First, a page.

Tuesday, November 17, 2009

What will it take to forge a new social contract?

Via:  FT 

Clive Crook reviews Creating An Opportunity Society by Elizabeth Sawhill and Ron Haskins.

By international standards, intergenerational mobility in the US is quite low. This will surprise few who have ventured into a US public housing project or troubled inner-city school, but many middle-class Americans never have. The figures show that US children born in the lowest and highest quintiles of the income distribution are more likely to stay there than in Britain, for example, and much more likely than in countries such as Sweden and Denmark.

But what to do about it? The book confirms a finding well established in the literature, that transition to the middle class is all but guaranteed for poor children if they do three things: finish high school, work full time and marry before having children. The US underperforms as an opportunity society because so many of its young people fail at one or more. The book focuses on these areas.

Education, as the Obama administration recognises, is pivotal. The book calls for gradual increases in spending on early education programmes for the poor, an exceptionally productive investment according to all the research.

The authors also suggest policies to improve schools, such as adopting national standards (a strengthening of the state-based standards of the No Child Left Behind law); new federal incentives (like those being introduced by the Obama administration) to encourage the hiring and retention of good teachers; and support for “paternalistic” schools that stress order, good attendance, basic skills and frequent assessment. Teachers’ unions find plenty to object to here.

Incentives to find and stay in work could be improved by extending the earned-income tax credit, say the authors, and through support for vocational training. But work requirements under the 1990s welfare reforms should be maintained or tightened, they say. At this many liberals will bridle, as they will at the claim that the “success sequence” of school, employment, and children after marriage requires firmer pro-family suasion and incentives. “To those who argue that this goal is old-fashioned or inconsistent with modern culture, we argue that modern culture is inconsistent with the needs of children.” So there.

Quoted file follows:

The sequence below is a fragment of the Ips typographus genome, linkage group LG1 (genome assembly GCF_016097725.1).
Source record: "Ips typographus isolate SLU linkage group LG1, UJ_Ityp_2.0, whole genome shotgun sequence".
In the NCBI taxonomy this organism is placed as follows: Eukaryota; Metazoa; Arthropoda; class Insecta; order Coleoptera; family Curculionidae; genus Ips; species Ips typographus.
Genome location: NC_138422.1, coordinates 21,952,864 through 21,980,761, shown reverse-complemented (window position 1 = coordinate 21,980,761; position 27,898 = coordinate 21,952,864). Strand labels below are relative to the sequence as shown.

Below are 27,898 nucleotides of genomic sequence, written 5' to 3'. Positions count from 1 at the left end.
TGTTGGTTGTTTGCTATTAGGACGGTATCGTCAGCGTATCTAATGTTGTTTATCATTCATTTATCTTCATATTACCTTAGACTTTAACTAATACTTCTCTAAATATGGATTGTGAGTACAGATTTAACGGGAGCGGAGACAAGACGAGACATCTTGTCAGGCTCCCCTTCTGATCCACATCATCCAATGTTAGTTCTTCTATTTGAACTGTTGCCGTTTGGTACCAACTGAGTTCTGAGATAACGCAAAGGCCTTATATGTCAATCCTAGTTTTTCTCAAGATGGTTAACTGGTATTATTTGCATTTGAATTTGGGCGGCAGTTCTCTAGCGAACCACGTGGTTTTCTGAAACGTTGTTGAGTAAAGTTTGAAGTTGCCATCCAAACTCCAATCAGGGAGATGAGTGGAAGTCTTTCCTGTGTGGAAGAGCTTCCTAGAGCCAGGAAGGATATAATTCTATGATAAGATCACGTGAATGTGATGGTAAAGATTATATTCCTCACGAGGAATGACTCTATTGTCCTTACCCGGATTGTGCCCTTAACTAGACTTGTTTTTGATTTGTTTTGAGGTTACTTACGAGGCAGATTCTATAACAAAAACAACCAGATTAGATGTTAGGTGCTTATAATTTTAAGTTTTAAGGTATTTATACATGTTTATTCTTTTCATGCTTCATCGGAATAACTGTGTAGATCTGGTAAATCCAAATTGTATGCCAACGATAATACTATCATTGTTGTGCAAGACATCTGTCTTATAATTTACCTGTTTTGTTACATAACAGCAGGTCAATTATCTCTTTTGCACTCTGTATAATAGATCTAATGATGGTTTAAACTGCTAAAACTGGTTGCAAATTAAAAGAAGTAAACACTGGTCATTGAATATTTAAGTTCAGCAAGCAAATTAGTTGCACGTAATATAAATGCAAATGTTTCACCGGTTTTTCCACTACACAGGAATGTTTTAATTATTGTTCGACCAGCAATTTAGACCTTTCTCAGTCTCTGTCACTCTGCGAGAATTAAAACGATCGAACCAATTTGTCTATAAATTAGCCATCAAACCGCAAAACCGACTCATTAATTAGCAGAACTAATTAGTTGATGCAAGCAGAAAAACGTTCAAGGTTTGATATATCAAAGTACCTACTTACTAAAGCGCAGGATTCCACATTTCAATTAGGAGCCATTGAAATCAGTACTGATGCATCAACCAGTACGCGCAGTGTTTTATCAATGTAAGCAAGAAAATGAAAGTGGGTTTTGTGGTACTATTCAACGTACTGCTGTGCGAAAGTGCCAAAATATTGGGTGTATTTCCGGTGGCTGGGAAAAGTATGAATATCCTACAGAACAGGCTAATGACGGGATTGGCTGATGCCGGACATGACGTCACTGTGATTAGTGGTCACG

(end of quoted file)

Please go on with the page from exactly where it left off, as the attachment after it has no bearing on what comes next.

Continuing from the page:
The cost of these new and expanded interventions, net of savings from schemes the book wants trimmed, would be about $20bn (€13.4bn, £12bn) a year. This seems modest by current standards, but, as good fiscal conservatives, the authors think the country cannot afford its present commitments, let alone new ones. Here, therefore, they make their boldest suggestion of all. The US social contract needs to be revised, so that the elderly, many of whom are comparatively well off, receive less so that the poor can get more.

The authors lay out an admirable agenda.  The only problem is that it would require a new social contract already in place to get it legislated.

I had a neighbor years ago when I was living in an apartment complex in Philadelphia who first expressed to me what I have come to think of as the “perennial wisdom” on this topic:

“It will take a depression to bring people back to their senses,” the cantankerous gentleman said.


  1. Unfortunately, it doesn't seem that the current administration is taking this "lack of mobility" seriously enough. Along with a 'new' New Deal, we do indeed need a new social contract for Americans, which can guarantee education, health care, and employment to all citizens. We need FDR's policies to get American's back to work if we want a future for our children. The Roosevelt Institute has been running a series called 'Navigating The Job Crisis' with daily articles from Randall Wray, Majora Carter, and others and its definitely worth a read!

  2. Bob,

    Thanks. www.newdeal20.org is a good site.


  3. Thanks for sharing this. If we, here on the local level, could get that modest three-part message across:

    'finish high school, work full time and marry before having children'

    ...we would see drastic improvement in the culture, and then the economy.

    Even chop it down to some sort of slogan:

    'YO! FWM ya'll!'